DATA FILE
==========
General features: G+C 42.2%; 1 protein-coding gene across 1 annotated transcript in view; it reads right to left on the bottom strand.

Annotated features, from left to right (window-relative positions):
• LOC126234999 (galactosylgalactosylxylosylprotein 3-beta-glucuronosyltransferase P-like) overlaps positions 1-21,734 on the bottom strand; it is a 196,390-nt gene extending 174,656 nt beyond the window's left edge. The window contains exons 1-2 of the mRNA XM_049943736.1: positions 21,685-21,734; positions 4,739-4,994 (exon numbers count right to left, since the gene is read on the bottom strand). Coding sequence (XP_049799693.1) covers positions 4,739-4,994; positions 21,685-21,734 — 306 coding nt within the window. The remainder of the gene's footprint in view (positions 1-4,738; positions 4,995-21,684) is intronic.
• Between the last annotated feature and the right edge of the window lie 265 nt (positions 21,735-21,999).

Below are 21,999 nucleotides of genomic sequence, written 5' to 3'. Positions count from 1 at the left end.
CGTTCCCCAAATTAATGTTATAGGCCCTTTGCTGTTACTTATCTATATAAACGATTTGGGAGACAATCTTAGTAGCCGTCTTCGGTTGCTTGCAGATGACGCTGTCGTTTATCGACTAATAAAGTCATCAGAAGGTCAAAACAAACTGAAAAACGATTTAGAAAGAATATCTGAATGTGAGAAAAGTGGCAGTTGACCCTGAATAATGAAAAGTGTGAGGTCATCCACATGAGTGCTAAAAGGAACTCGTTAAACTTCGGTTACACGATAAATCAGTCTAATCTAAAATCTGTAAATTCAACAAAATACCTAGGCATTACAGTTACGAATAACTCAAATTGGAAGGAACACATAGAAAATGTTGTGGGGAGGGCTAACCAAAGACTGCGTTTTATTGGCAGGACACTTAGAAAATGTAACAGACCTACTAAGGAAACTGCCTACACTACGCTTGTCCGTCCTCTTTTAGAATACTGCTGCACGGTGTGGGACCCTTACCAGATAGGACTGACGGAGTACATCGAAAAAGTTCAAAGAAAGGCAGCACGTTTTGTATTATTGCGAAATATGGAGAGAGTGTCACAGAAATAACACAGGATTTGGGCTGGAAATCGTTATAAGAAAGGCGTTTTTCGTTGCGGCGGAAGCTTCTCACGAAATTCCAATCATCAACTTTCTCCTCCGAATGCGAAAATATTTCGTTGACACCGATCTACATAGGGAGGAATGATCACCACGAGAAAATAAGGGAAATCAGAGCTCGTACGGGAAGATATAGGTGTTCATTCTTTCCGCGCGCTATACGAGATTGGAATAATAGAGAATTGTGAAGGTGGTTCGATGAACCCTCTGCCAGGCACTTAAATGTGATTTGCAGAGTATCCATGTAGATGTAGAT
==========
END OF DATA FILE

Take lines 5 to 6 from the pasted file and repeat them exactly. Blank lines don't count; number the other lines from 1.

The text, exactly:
Below are 21,999 nucleotides of genomic sequence, written 5' to 3'. Positions count from 1 at the left end.
CGTTCCCCAAATTAATGTTATAGGCCCTTTGCTGTTACTTATCTATATAAACGATTTGGGAGACAATCTTAGTAGCCGTCTTCGGTTGCTTGCAGATGACGCTGTCGTTTATCGACTAATAAAGTCATCAGAAGGTCAAAACAAACTGAAAAACGATTTAGAAAGAATATCTGAATGTGAGAAAAGTGGCAGTTGACCCTGAATAATGAAAAGTGTGAGGTCATCCACATGAGTGCTAAAAGGAACTCGTTAAACTTCGGTTACACGATAAATCAGTCTAATCTAAAATCTGTAAATTCAACAAAATACCTAGGCATTACAGTTACGAATAACTCAAATTGGAAGGAACACATAGAAAATGTTGTGGGGAGGGCTAACCAAAGACTGCGTTTTATTGGCAGGACACTTAGAAAATGTAACAGACCTACTAAGGAAACTGCCTACACTACGCTTGTCCGTCCTCTTTTAGAATACTGCTGCACGGTGTGGGACCCTTACCAGATAGGACTGACGGAGTACATCGAAAAAGTTCAAAGAAAGGCAGCACGTTTTGTATTATTGCGAAATATGGAGAGAGTGTCACAGAAATAACACAGGATTTGGGCTGGAAATCGTTATAAGAAAGGCGTTTTTCGTTGCGGCGGAAGCTTCTCACGAAATTCCAATCATCAACTTTCTCCTCCGAATGCGAAAATATTTCGTTGACACCGATCTACATAGGGAGGAATGATCACCACGAGAAAATAAGGGAAATCAGAGCTCGTACGGGAAGATATAGGTGTTCATTCTTTCCGCGCGCTATACGAGATTGGAATAATAGAGAATTGTGAAGGTGGTTCGATGAACCCTCTGCCAGGCACTTAAATGTGATTTGCAGAGTATCCATGTAGATGTAGAT